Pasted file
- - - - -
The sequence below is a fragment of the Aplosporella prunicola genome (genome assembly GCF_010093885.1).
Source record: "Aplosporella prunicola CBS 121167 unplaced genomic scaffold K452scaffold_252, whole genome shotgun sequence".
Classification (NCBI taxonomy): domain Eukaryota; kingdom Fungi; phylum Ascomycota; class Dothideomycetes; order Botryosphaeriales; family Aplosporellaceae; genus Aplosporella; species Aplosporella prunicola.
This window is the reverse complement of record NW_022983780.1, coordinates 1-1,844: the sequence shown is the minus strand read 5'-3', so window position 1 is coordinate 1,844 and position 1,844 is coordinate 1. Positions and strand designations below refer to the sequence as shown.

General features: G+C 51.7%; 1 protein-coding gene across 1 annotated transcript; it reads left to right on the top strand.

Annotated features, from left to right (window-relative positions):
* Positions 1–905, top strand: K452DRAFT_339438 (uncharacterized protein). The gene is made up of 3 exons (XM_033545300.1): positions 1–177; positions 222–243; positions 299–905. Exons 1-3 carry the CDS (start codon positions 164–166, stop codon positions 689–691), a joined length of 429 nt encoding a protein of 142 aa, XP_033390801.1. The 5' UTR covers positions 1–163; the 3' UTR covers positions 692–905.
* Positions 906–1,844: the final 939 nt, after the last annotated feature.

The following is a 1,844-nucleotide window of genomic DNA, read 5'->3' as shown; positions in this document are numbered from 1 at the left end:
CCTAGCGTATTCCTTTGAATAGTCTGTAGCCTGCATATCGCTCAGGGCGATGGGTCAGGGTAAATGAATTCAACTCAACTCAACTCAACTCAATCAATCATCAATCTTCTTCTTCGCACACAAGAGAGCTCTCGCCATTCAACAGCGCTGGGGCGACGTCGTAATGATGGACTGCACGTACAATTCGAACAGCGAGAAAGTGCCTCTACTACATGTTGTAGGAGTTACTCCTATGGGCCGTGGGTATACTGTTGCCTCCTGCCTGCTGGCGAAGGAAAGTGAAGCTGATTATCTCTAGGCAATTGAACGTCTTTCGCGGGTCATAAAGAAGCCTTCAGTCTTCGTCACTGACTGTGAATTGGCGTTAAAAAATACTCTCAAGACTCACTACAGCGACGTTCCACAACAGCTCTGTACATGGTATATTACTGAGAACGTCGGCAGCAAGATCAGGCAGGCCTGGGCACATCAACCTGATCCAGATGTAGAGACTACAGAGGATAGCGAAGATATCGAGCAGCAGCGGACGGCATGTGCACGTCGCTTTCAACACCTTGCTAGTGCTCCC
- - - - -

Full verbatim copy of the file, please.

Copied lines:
The sequence below is a fragment of the Aplosporella prunicola genome (genome assembly GCF_010093885.1).
Source record: "Aplosporella prunicola CBS 121167 unplaced genomic scaffold K452scaffold_252, whole genome shotgun sequence".
Classification (NCBI taxonomy): domain Eukaryota; kingdom Fungi; phylum Ascomycota; class Dothideomycetes; order Botryosphaeriales; family Aplosporellaceae; genus Aplosporella; species Aplosporella prunicola.
This window is the reverse complement of record NW_022983780.1, coordinates 1-1,844: the sequence shown is the minus strand read 5'-3', so window position 1 is coordinate 1,844 and position 1,844 is coordinate 1. Positions and strand designations below refer to the sequence as shown.

General features: G+C 51.7%; 1 protein-coding gene across 1 annotated transcript; it reads left to right on the top strand.

Annotated features, from left to right (window-relative positions):
* Positions 1–905, top strand: K452DRAFT_339438 (uncharacterized protein). The gene is made up of 3 exons (XM_033545300.1): positions 1–177; positions 222–243; positions 299–905. Exons 1-3 carry the CDS (start codon positions 164–166, stop codon positions 689–691), a joined length of 429 nt encoding a protein of 142 aa, XP_033390801.1. The 5' UTR covers positions 1–163; the 3' UTR covers positions 692–905.
* Positions 906–1,844: the final 939 nt, after the last annotated feature.

The following is a 1,844-nucleotide window of genomic DNA, read 5'->3' as shown; positions in this document are numbered from 1 at the left end:
CCTAGCGTATTCCTTTGAATAGTCTGTAGCCTGCATATCGCTCAGGGCGATGGGTCAGGGTAAATGAATTCAACTCAACTCAACTCAACTCAATCAATCATCAATCTTCTTCTTCGCACACAAGAGAGCTCTCGCCATTCAACAGCGCTGGGGCGACGTCGTAATGATGGACTGCACGTACAATTCGAACAGCGAGAAAGTGCCTCTACTACATGTTGTAGGAGTTACTCCTATGGGCCGTGGGTATACTGTTGCCTCCTGCCTGCTGGCGAAGGAAAGTGAAGCTGATTATCTCTAGGCAATTGAACGTCTTTCGCGGGTCATAAAGAAGCCTTCAGTCTTCGTCACTGACTGTGAATTGGCGTTAAAAAATACTCTCAAGACTCACTACAGCGACGTTCCACAACAGCTCTGTACATGGTATATTACTGAGAACGTCGGCAGCAAGATCAGGCAGGCCTGGGCACATCAACCTGATCCAGATGTAGAGACTACAGAGGATAGCGAAGATATCGAGCAGCAGCGGACGGCATGTGCACGTCGCTTTCAACACCTTGCTAGTGCTCCC